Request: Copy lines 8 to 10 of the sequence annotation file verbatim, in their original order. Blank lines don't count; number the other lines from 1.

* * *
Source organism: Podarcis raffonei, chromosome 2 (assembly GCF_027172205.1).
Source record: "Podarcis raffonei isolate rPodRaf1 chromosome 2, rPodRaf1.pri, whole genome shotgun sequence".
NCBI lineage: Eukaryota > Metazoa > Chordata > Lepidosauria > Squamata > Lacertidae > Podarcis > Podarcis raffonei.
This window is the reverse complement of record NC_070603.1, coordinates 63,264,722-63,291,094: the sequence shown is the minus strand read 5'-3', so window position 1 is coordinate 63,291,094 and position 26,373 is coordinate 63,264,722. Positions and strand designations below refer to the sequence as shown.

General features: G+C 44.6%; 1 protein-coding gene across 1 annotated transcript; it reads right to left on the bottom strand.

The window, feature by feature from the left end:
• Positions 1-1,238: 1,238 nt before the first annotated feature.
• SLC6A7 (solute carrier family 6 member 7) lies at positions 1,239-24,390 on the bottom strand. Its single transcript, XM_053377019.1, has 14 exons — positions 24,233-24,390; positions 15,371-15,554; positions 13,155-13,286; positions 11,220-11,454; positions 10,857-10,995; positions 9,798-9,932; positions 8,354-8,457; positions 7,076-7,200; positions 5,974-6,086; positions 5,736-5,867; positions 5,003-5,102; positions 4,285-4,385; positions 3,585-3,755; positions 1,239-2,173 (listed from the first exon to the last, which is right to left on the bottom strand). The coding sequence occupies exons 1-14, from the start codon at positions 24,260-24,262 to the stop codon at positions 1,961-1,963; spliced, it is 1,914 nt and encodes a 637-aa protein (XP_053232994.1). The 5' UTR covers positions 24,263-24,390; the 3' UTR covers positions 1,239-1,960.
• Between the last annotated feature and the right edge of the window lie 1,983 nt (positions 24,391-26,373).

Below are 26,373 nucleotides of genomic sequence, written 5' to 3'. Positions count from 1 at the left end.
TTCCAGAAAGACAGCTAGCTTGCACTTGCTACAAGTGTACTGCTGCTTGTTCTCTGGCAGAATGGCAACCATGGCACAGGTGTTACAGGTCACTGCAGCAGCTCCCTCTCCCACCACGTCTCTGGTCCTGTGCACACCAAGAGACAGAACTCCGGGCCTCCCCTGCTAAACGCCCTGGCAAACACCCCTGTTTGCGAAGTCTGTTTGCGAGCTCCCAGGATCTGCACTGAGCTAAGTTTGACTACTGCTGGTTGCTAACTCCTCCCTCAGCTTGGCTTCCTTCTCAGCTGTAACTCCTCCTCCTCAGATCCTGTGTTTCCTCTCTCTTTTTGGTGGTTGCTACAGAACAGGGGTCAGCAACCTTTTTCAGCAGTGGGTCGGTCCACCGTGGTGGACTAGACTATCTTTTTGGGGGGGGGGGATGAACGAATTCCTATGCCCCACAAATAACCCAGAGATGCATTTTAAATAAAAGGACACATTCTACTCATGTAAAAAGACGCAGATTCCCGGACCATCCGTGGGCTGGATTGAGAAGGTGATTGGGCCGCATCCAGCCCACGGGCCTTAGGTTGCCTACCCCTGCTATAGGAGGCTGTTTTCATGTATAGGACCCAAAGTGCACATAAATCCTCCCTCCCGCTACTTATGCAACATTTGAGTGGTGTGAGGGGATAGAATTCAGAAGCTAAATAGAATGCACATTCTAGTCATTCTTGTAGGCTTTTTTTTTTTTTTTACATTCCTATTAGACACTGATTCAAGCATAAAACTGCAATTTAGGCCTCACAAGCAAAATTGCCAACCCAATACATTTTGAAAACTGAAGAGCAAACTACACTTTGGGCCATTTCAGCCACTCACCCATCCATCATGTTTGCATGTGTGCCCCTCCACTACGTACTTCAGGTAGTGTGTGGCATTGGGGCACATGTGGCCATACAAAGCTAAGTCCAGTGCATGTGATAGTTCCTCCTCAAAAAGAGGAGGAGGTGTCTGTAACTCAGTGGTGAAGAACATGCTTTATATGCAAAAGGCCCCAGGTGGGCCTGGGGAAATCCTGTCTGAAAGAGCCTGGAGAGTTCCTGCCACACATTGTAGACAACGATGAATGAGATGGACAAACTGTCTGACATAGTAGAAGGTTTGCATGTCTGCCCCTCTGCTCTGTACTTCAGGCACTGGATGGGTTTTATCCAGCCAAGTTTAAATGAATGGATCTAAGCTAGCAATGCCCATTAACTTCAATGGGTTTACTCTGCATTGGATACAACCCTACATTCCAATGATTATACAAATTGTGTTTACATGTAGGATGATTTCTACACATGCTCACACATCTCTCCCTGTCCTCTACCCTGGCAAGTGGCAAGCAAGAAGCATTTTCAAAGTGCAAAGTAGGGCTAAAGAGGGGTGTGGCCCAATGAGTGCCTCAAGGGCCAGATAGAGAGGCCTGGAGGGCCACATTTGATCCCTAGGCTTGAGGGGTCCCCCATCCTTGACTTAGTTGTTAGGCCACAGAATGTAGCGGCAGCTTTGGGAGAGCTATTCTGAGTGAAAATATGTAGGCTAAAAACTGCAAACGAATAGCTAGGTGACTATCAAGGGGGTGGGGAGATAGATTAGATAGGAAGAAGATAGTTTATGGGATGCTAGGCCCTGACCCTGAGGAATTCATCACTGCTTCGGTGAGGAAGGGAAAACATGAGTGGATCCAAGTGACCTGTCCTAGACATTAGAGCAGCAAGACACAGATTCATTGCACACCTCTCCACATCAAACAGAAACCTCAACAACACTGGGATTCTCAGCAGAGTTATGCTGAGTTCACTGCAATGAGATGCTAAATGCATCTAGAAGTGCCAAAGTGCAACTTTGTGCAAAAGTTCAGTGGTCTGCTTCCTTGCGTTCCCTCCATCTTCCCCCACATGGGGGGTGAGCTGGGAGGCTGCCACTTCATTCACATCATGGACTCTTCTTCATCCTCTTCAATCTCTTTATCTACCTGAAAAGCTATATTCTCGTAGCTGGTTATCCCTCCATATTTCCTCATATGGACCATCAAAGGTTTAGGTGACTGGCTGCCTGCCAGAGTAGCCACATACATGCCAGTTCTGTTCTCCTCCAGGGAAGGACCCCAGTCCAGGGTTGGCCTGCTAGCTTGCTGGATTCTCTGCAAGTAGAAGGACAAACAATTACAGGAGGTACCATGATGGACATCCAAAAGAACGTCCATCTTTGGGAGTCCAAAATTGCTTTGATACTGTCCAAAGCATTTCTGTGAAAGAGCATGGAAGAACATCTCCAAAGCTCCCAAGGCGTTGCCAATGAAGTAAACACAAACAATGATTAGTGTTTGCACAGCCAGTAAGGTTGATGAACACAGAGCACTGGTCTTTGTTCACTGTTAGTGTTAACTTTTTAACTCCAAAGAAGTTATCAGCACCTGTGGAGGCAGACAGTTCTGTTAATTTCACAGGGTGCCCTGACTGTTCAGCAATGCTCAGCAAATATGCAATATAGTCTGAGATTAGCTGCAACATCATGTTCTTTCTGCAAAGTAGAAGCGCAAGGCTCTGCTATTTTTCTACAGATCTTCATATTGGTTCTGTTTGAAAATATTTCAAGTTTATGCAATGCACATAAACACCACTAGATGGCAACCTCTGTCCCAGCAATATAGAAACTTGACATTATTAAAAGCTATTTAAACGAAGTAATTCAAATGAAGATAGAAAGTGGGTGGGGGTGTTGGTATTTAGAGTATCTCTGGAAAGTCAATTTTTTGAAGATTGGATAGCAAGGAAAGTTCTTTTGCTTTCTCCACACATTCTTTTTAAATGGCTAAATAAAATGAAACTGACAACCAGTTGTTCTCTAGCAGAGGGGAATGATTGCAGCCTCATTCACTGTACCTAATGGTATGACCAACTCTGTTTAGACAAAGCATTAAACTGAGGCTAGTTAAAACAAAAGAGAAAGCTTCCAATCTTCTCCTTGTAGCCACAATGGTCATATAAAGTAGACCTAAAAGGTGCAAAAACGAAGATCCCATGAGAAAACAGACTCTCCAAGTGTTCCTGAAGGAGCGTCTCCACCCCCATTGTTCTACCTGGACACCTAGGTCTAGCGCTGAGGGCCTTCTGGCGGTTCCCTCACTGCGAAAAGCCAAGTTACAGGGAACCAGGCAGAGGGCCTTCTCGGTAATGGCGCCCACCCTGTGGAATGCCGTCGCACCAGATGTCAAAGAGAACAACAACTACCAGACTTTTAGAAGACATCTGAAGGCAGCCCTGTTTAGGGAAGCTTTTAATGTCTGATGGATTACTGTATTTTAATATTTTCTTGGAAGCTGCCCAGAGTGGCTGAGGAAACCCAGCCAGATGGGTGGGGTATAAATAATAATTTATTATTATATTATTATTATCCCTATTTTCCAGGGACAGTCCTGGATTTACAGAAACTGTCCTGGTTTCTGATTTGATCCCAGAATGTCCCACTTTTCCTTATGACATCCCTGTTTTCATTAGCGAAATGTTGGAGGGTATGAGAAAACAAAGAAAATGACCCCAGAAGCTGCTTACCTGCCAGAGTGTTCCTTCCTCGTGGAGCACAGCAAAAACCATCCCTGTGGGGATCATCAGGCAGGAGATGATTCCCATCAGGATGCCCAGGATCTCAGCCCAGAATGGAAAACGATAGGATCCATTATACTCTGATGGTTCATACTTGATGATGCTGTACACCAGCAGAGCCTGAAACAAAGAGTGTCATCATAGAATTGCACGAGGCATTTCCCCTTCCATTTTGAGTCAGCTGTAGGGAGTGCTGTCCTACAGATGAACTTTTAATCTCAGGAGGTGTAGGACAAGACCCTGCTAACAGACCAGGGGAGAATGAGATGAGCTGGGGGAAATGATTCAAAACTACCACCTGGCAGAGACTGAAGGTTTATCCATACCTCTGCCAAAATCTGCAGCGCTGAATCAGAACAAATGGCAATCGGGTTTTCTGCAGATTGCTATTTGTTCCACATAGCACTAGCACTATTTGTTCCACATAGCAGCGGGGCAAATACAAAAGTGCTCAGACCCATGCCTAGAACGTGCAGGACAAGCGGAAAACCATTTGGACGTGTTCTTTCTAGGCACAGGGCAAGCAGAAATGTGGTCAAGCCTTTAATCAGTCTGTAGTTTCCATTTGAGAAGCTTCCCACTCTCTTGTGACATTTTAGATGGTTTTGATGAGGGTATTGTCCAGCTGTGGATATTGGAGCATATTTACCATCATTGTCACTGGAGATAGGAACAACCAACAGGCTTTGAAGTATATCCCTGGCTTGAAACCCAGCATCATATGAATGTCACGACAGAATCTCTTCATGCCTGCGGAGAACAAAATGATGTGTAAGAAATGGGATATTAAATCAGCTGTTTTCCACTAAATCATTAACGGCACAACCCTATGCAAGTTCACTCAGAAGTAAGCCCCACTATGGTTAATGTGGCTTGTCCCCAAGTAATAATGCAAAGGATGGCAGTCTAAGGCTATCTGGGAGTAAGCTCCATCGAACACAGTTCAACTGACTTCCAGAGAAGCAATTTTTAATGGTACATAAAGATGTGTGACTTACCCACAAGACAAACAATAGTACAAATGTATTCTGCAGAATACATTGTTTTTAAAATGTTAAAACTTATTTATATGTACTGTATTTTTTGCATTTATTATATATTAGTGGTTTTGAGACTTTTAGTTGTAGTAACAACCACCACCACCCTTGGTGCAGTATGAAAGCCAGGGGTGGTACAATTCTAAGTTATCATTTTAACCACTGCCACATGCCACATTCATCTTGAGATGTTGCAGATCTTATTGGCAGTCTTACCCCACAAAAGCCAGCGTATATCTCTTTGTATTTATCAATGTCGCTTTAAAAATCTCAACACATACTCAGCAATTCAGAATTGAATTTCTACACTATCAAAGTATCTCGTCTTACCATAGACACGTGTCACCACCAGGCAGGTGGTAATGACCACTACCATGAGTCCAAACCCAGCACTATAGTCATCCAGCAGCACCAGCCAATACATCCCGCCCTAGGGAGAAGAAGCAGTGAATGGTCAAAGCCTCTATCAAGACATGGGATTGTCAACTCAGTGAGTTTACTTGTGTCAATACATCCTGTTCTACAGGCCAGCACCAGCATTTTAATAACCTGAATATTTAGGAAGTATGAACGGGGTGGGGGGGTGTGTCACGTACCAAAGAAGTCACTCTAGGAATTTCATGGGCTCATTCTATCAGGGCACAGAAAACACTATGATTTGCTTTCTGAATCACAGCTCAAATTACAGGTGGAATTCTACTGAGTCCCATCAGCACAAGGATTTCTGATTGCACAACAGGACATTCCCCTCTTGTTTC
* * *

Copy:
• SLC6A7 (solute carrier family 6 member 7) lies at positions 1,239-24,390 on the bottom strand. Its single transcript, XM_053377019.1, has 14 exons — positions 24,233-24,390; positions 15,371-15,554; positions 13,155-13,286; positions 11,220-11,454; positions 10,857-10,995; positions 9,798-9,932; positions 8,354-8,457; positions 7,076-7,200; positions 5,974-6,086; positions 5,736-5,867; positions 5,003-5,102; positions 4,285-4,385; positions 3,585-3,755; positions 1,239-2,173 (listed from the first exon to the last, which is right to left on the bottom strand). The coding sequence occupies exons 1-14, from the start codon at positions 24,260-24,262 to the stop codon at positions 1,961-1,963; spliced, it is 1,914 nt and encodes a 637-aa protein (XP_053232994.1). The 5' UTR covers positions 24,263-24,390; the 3' UTR covers positions 1,239-1,960.
• Between the last annotated feature and the right edge of the window lie 1,983 nt (positions 24,391-26,373).

Below are 26,373 nucleotides of genomic sequence, written 5' to 3'. Positions count from 1 at the left end.